The Raid on Taranto

The Italian build up at Sidi Barranni was proceeding slowly but steadily, and by early December the Italians would be prepared for a final push into Egypt. The British needed to slow the supplies that were ferried from Italy to North Africa, but the Italian Navy, the Regina Marina, had a significant firepower superiority in the Mediterranean. On the heel of the Italian boot at the naval base of Taranto, the Regina Maria had a fleet of six battleships, sixteen cruisers and thirteen destroyers. The Italian naval threat forced the British Mediterranean Fleet to inefficiently operate en masse against the Italian supply lines linking North Africa and Italy.

On the afternoon of 11 November, 1940, a naval task force under Rear Admiral Lumley Lyster, Britain’s foremost carrier tactician, quietly approached Taranto. Lumley had just one aircraft carrier, and four cruisers and five destroyers. At dusk, Lumley launched his obsolete Swordfish torpedo bombers from the HMS Illustrious. Two hours later around about 10 pm, 21 Swordfish biplanes screamed out of the flare lit darkness, and struck the Italian battleship row. They sunk one battleship, severely damaged two others and damaged two heavy cruisers for the loss of just a single plane. The Raid on Taranto shocked the Italians. In the space of one hour, the Regina Marina went from a dangerous threat to the British Navy in the Mediterranean to a fleet-in-being which would rarely leave port for the rest of the war.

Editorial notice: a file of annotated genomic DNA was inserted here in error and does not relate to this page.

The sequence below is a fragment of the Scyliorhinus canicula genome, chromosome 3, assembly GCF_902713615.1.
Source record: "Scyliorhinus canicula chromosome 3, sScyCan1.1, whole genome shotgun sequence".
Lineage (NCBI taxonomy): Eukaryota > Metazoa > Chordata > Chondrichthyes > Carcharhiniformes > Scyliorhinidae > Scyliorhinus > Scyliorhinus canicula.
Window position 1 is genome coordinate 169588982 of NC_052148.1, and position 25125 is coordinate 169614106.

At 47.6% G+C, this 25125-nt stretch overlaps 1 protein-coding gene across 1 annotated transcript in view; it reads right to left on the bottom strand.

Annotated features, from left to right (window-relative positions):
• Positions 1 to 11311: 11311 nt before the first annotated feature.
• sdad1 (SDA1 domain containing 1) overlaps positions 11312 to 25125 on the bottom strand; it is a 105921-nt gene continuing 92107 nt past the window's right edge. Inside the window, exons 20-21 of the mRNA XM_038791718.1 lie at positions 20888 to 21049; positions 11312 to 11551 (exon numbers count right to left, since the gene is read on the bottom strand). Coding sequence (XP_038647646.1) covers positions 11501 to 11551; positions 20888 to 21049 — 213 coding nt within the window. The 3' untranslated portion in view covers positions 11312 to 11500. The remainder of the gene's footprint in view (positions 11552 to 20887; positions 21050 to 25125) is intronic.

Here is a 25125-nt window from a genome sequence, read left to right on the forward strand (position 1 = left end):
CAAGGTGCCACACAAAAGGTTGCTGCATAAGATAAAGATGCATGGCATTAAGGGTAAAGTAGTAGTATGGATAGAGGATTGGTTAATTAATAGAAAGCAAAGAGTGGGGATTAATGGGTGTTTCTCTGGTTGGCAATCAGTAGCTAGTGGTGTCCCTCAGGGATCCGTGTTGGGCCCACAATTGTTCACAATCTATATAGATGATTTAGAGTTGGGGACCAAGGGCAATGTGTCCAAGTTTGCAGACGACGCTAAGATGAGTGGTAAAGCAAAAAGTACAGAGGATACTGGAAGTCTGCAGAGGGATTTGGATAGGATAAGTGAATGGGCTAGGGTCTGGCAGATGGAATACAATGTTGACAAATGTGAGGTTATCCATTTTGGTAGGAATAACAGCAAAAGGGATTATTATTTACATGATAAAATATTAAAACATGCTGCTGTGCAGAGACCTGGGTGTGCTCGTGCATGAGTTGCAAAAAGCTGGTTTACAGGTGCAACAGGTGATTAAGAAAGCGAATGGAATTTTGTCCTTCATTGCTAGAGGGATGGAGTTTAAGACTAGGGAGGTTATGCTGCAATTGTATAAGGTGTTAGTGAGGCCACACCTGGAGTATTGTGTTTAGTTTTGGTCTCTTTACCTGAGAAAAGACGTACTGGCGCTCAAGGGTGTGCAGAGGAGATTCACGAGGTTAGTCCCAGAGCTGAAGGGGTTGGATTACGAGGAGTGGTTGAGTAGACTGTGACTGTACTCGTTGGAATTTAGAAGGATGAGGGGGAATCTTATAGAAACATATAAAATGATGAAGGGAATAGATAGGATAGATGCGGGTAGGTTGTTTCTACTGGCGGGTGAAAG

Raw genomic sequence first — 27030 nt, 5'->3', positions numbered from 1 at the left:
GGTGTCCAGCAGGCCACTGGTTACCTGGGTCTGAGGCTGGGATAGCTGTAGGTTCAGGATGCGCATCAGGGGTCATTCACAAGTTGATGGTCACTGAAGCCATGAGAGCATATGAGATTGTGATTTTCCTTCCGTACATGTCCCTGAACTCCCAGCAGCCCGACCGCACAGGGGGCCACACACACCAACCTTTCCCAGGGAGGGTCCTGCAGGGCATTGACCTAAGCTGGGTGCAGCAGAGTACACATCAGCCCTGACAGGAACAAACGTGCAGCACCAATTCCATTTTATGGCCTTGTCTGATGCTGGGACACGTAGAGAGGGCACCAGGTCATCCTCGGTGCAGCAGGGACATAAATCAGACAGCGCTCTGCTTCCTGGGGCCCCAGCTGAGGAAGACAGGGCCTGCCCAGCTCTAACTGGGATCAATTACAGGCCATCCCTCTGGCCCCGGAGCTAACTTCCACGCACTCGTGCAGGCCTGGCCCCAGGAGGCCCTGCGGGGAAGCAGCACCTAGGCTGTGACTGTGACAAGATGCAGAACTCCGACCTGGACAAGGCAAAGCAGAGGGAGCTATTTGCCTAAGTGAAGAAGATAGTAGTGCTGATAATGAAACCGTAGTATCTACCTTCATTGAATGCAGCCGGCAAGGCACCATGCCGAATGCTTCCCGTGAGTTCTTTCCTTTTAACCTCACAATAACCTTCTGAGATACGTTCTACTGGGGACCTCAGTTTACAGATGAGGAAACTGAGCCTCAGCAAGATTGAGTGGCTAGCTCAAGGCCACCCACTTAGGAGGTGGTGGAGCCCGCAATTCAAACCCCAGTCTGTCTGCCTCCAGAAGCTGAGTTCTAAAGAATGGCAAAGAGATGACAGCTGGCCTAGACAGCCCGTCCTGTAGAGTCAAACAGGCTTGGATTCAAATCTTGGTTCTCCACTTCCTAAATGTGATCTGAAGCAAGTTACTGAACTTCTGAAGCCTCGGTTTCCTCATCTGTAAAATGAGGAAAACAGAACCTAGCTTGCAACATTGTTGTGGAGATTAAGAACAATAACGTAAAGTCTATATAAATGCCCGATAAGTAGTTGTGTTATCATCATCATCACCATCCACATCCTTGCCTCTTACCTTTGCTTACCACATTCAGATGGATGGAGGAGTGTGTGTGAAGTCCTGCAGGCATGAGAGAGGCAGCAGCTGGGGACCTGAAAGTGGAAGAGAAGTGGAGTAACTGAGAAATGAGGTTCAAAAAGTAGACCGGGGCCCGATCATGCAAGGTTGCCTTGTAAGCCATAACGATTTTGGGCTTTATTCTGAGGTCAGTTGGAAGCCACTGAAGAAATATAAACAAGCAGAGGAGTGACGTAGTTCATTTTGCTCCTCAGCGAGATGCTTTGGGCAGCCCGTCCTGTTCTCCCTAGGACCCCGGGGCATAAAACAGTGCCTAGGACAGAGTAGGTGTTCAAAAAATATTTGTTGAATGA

The Japanese naval attaché in Berlin, Lieutenant Commander Takeshi Naito, flew down to Taranto and documented the raid. Naito passed on the information to his friend, carrier pilot Commander Mitsuo Fushida. Fushida went on to plan and lead the aerial attack on Pearl Harbor just over a year later

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